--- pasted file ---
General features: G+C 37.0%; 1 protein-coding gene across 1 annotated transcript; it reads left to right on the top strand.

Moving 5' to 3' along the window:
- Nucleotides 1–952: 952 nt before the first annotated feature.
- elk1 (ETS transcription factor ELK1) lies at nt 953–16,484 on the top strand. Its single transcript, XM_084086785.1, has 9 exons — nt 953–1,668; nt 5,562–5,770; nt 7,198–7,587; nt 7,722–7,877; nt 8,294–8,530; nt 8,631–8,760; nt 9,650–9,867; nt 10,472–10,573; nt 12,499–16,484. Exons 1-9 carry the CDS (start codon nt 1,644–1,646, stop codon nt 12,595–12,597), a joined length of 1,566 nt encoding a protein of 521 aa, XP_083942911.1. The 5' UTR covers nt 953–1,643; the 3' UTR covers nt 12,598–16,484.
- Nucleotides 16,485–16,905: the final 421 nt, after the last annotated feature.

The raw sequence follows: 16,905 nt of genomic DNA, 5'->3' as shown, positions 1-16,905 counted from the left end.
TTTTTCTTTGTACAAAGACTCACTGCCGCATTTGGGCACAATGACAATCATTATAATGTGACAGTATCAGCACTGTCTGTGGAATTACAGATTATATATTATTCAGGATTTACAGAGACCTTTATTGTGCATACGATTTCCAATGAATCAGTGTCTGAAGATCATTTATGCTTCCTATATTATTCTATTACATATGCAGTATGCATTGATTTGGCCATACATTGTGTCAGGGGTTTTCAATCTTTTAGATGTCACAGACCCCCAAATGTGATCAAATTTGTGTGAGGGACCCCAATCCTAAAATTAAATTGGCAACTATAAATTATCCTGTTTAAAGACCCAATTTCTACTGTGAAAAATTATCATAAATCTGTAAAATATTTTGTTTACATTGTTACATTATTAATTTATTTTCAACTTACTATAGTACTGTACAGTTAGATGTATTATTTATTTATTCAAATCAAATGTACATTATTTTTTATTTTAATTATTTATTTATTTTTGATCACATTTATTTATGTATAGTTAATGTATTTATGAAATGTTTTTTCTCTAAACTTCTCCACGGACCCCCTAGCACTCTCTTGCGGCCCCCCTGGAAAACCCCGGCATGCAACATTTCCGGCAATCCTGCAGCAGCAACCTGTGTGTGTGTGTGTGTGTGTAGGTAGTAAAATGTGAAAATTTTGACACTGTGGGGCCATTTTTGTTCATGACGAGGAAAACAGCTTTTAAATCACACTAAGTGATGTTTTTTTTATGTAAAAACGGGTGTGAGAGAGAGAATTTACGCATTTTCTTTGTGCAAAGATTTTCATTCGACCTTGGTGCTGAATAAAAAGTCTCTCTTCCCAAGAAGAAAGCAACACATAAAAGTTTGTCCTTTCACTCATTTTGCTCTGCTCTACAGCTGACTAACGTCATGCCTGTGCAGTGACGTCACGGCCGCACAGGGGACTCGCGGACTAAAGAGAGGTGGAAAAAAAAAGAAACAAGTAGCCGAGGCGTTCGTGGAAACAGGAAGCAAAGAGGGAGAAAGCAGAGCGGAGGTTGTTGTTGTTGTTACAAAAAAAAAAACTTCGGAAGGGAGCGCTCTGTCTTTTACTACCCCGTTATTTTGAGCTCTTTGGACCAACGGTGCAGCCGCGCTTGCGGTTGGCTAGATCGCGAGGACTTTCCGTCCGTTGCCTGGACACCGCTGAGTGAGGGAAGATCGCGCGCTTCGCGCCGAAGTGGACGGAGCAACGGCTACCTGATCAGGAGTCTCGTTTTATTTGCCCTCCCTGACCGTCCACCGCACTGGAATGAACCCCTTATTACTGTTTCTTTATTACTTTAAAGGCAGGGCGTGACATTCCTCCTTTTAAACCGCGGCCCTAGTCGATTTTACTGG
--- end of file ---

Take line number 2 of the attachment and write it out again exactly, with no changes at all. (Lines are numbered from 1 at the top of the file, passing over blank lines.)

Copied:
Moving 5' to 3' along the window: